Investment in smart building start-ups reaches unprecedented levels

Stockholm, Sweden

Diagram showing the position of startups in the smart buildings arena Image courtesy of Memoori Research

Since 2015, the total capital invested in startups in the global smart building space amounted to over $31 Billion. In the last 2 years, which are the focus of a new report from Memoori Research, it reached unprecedented levels with $5.9 Billion being invested in 2022 alone.

The new research delves into the investment from venture capital, private equity and corporate backers for smart building startups. Memoori has identified 1,266 startups founded since 2012 that have targeted the management and operations phase of the commercial building industry.

Memoori's definition of a start-up for the purposes of the report is, “a private company formed no earlier than 2012 that is focused on the commercial and industrial buildings market, is not a subsidiary or an acquisition of a larger company and is often financed by venture capital or private equity funding.”

According to the findings, around 1,266 startups are active in the management and operations phase of the global smart commercial buildings space. This has increased by 20% in the 2 years since the company published its last startup research, and 352 startups have been acquired between 2012 – 2022, 28% of the total. Some 77 are now closed or inactive, accounting for 6% of the total.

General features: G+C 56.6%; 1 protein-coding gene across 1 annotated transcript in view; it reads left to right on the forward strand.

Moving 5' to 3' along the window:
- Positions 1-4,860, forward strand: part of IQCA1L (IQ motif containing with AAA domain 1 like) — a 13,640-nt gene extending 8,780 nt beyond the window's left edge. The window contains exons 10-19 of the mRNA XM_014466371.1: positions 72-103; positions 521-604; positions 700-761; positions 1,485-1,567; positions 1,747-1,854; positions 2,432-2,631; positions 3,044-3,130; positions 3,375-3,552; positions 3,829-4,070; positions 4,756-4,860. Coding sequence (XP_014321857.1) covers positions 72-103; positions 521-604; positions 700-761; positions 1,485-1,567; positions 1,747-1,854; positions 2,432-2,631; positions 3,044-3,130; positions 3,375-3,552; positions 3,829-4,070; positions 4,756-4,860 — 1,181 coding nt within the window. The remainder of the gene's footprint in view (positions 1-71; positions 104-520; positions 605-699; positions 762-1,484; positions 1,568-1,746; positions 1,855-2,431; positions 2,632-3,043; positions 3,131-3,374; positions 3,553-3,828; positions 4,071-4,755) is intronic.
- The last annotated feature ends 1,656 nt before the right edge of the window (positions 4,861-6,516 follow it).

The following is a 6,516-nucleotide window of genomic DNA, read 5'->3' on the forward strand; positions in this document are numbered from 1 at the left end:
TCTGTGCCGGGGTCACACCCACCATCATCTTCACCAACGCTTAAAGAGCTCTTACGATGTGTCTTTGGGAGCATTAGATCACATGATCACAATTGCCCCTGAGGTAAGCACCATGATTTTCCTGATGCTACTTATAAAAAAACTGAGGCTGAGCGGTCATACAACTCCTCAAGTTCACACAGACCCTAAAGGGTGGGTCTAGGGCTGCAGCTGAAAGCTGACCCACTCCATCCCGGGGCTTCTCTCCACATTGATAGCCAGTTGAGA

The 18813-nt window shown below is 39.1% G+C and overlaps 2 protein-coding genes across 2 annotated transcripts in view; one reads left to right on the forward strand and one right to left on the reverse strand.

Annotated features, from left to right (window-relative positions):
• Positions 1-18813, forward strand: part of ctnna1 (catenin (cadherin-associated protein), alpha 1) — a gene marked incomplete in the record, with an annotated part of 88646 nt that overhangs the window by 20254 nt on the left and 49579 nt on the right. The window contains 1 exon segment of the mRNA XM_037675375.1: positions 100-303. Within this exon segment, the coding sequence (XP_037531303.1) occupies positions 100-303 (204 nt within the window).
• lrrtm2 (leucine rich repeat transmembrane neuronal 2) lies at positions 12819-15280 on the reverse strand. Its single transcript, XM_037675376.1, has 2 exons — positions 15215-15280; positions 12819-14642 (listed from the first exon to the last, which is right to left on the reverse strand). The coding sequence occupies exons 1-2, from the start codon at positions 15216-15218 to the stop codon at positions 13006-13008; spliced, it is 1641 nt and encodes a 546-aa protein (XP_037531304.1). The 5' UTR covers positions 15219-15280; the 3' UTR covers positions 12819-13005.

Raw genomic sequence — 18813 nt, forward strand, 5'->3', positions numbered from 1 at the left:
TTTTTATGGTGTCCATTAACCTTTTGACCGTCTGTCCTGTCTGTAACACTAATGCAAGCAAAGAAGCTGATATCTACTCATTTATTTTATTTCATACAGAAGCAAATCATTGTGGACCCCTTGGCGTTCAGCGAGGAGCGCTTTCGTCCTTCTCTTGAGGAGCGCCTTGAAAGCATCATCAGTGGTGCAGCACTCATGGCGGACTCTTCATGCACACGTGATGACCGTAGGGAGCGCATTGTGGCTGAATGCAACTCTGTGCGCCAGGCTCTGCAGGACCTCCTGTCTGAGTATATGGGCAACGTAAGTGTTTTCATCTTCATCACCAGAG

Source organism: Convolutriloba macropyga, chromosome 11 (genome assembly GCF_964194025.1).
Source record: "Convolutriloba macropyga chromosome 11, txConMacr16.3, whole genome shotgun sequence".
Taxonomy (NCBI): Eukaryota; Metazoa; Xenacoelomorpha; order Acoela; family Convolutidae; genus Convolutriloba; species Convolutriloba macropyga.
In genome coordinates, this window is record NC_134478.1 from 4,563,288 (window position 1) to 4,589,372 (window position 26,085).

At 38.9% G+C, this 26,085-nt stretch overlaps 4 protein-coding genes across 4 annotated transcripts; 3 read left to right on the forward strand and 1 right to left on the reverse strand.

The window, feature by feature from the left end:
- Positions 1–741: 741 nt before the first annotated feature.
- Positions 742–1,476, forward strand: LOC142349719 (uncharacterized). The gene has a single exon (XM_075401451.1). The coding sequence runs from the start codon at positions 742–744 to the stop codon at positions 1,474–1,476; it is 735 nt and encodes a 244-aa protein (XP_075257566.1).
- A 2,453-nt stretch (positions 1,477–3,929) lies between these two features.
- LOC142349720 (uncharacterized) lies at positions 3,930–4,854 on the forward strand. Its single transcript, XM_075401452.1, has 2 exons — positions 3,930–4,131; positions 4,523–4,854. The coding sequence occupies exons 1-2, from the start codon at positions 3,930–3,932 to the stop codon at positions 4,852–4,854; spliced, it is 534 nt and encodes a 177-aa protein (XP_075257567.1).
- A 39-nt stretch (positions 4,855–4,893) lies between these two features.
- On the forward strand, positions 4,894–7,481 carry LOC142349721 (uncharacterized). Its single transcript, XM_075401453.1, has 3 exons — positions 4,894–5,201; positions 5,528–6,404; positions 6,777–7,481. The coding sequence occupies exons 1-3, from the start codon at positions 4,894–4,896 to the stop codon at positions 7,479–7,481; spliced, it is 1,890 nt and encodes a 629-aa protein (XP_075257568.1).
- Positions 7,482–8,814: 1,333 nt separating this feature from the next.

Of all the companies to receive investment, the researchers identify the highest-funded startups in the smart buildings space in the last two years. The top 20 firms have each attracted between $225 million and $2.6 billion in total disclosed funding.  Some of the highest-funded start-ups include, Sensetime, Trax, Cloudwalk, Claroty, Swell, Armis, Aurora Solar, and Arcadia.

It appears that corporate strategic investors across the built environment are playing an increasingly significant role in supporting startups, not just in terms of funding but also with strategic partnerships. The report identifies recent partnerships with established players including building systems vendors, IoT and IT vendors, lighting suppliers, facilities management service firms and security systems vendors. There is also a detailed assessment of the ecosystems of 10 incumbent players, including, ABB, Honeywell, Johnson Controls, Schneider Electric, Siemens, CBRE, Cushman & Wakefield, JLL, Carrier, Daikin.

Memoori concludes that the new research demonstrates the critical contribution that startups are making to the introduction of innovation in smart buildings and proptech.


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